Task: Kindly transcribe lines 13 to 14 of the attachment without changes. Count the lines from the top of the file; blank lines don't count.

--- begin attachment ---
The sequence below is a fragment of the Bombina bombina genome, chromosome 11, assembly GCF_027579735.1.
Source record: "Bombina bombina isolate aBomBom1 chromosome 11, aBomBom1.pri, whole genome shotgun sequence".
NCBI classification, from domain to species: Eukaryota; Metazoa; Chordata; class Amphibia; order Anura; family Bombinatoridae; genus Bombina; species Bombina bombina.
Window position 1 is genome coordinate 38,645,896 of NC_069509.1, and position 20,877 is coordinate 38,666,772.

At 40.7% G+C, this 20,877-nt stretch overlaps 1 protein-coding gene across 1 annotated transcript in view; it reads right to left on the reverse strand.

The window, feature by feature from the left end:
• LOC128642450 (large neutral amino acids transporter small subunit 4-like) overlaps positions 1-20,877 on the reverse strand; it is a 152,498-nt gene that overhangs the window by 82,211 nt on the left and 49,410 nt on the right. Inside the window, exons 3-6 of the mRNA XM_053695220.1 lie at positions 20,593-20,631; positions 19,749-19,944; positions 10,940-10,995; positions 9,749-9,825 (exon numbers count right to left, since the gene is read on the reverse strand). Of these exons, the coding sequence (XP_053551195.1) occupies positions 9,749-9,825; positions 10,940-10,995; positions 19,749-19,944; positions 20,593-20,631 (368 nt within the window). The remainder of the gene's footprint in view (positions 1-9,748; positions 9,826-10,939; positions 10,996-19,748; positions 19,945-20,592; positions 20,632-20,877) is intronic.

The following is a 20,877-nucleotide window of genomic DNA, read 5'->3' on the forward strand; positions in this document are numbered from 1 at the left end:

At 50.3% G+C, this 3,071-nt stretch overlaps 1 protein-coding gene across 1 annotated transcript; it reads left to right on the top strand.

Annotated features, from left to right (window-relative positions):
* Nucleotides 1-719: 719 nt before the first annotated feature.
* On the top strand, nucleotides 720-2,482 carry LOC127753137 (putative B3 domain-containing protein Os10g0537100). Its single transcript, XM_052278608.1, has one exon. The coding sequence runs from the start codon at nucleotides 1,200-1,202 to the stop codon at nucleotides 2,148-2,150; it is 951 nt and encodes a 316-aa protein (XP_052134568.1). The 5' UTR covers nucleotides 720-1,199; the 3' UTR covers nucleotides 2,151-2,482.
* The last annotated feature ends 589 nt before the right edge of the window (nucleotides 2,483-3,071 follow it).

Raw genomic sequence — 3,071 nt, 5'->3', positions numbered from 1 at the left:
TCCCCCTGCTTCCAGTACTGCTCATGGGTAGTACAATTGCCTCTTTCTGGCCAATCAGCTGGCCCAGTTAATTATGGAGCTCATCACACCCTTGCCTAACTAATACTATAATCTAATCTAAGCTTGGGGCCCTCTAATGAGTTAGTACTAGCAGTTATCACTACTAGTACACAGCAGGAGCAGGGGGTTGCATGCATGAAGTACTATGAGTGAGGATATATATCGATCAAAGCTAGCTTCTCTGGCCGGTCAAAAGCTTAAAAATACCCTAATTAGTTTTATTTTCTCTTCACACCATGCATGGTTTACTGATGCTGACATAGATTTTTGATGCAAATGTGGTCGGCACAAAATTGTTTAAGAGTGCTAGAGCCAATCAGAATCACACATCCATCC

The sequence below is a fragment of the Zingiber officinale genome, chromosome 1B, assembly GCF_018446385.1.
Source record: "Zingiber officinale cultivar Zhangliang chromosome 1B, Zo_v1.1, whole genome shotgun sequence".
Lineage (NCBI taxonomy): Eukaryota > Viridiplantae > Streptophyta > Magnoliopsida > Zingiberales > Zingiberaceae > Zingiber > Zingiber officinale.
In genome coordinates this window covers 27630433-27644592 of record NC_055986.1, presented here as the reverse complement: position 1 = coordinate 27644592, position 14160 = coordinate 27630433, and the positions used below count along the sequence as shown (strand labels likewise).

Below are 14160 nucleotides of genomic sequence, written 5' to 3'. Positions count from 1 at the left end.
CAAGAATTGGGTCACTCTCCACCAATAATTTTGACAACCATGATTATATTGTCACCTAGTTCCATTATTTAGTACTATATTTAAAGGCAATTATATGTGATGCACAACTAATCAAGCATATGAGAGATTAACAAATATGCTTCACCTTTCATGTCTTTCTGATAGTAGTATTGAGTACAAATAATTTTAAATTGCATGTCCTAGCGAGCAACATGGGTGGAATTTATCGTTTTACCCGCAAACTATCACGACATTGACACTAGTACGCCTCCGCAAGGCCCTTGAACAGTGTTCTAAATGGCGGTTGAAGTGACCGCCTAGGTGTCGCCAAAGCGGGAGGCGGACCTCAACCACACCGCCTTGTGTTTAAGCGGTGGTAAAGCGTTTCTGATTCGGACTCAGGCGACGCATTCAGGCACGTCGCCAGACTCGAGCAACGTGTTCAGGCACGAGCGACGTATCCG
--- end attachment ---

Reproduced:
* The last annotated feature ends 589 nt before the right edge of the window (nucleotides 2,483-3,071 follow it).

Raw genomic sequence — 3,071 nt, 5'->3', positions numbered from 1 at the left: